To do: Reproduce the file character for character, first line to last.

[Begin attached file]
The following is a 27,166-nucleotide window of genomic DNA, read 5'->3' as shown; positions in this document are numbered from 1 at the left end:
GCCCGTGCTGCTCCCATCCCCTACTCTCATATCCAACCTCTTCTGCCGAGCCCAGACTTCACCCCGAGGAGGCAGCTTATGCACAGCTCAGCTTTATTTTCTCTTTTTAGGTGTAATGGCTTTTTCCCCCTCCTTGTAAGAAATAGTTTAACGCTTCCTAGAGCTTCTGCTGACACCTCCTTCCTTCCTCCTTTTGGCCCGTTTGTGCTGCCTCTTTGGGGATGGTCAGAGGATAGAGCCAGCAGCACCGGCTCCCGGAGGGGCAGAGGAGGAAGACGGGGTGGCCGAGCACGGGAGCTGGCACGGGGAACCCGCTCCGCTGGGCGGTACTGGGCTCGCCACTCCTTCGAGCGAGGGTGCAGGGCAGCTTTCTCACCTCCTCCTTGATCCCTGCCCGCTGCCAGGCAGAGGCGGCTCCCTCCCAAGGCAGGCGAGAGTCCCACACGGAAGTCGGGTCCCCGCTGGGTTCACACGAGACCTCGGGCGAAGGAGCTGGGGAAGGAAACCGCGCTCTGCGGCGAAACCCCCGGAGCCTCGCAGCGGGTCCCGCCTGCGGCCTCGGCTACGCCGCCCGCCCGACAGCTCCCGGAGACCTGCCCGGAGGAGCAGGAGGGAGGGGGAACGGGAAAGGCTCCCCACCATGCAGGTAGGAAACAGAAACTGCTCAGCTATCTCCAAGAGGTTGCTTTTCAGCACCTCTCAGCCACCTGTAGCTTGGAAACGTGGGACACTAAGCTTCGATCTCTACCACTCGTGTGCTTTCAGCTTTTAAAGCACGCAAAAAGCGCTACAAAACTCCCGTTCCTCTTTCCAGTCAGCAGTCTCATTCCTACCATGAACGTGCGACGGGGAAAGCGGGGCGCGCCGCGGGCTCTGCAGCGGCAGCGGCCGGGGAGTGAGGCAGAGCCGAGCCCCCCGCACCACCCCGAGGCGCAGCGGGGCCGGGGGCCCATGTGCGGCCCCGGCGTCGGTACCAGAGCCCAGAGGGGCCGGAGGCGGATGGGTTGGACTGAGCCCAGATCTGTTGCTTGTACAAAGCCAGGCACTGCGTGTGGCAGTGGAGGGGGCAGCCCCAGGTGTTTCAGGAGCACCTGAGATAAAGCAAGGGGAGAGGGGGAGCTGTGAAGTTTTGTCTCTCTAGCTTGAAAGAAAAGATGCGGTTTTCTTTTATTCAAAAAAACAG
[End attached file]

The following is a 27,166-nucleotide window of genomic DNA, read 5'->3' as shown; positions in this document are numbered from 1 at the left end:
GCCCGTGCTGCTCCCATCCCCTACTCTCATATCCAACCTCTTCTGCCGAGCCCAGACTTCACCCCGAGGAGGCAGCTTATGCACAGCTCAGCTTTATTTTCTCTTTTTAGGTGTAATGGCTTTTTCCCCCTCCTTGTAAGAAATAGTTTAACGCTTCCTAGAGCTTCTGCTGACACCTCCTTCCTTCCTCCTTTTGGCCCGTTTGTGCTGCCTCTTTGGGGATGGTCAGAGGATAGAGCCAGCAGCACCGGCTCCCGGAGGGGCAGAGGAGGAAGACGGGGTGGCCGAGCACGGGAGCTGGCACGGGGAACCCGCTCCGCTGGGCGGTACTGGGCTCGCCACTCCTTCGAGCGAGGGTGCAGGGCAGCTTTCTCACCTCCTCCTTGATCCCTGCCCGCTGCCAGGCAGAGGCGGCTCCCTCCCAAGGCAGGCGAGAGTCCCACACGGAAGTCGGGTCCCCGCTGGGTTCACACGAGACCTCGGGCGAAGGAGCTGGGGAAGGAAACCGCGCTCTGCGGCGAAACCCCCGGAGCCTCGCAGCGGGTCCCGCCTGCGGCCTCGGCTACGCCGCCCGCCCGACAGCTCCCGGAGACCTGCCCGGAGGAGCAGGAGGGAGGGGGAACGGGAAAGGCTCCCCACCATGCAGGTAGGAAACAGAAACTGCTCAGCTATCTCCAAGAGGTTGCTTTTCAGCACCTCTCAGCCACCTGTAGCTTGGAAACGTGGGACACTAAGCTTCGATCTCTACCACTCGTGTGCTTTCAGCTTTTAAAGCACGCAAAAAGCGCTACAAAACTCCCGTTCCTCTTTCCAGTCAGCAGTCTCATTCCTACCATGAACGTGCGACGGGGAAAGCGGGGCGCGCCGCGGGCTCTGCAGCGGCAGCGGCCGGGGAGTGAGGCAGAGCCGAGCCCCCCGCACCACCCCGAGGCGCAGCGGGGCCGGGGGCCCATGTGCGGCCCCGGCGTCGGTACCAGAGCCCAGAGGGGCCGGAGGCGGATGGGTTGGACTGAGCCCAGATCTGTTGCTTGTACAAAGCCAGGCACTGCGTGTGGCAGTGGAGGGGGCAGCCCCAGGTGTTTCAGGAGCACCTGAGATAAAGCAAGGGGAGAGGGGGAGCTGTGAAGTTTTGTCTCTCTAGCTTGAAAGAAAAGATGCGGTTTTCTTTTATTCAAAAAAACAG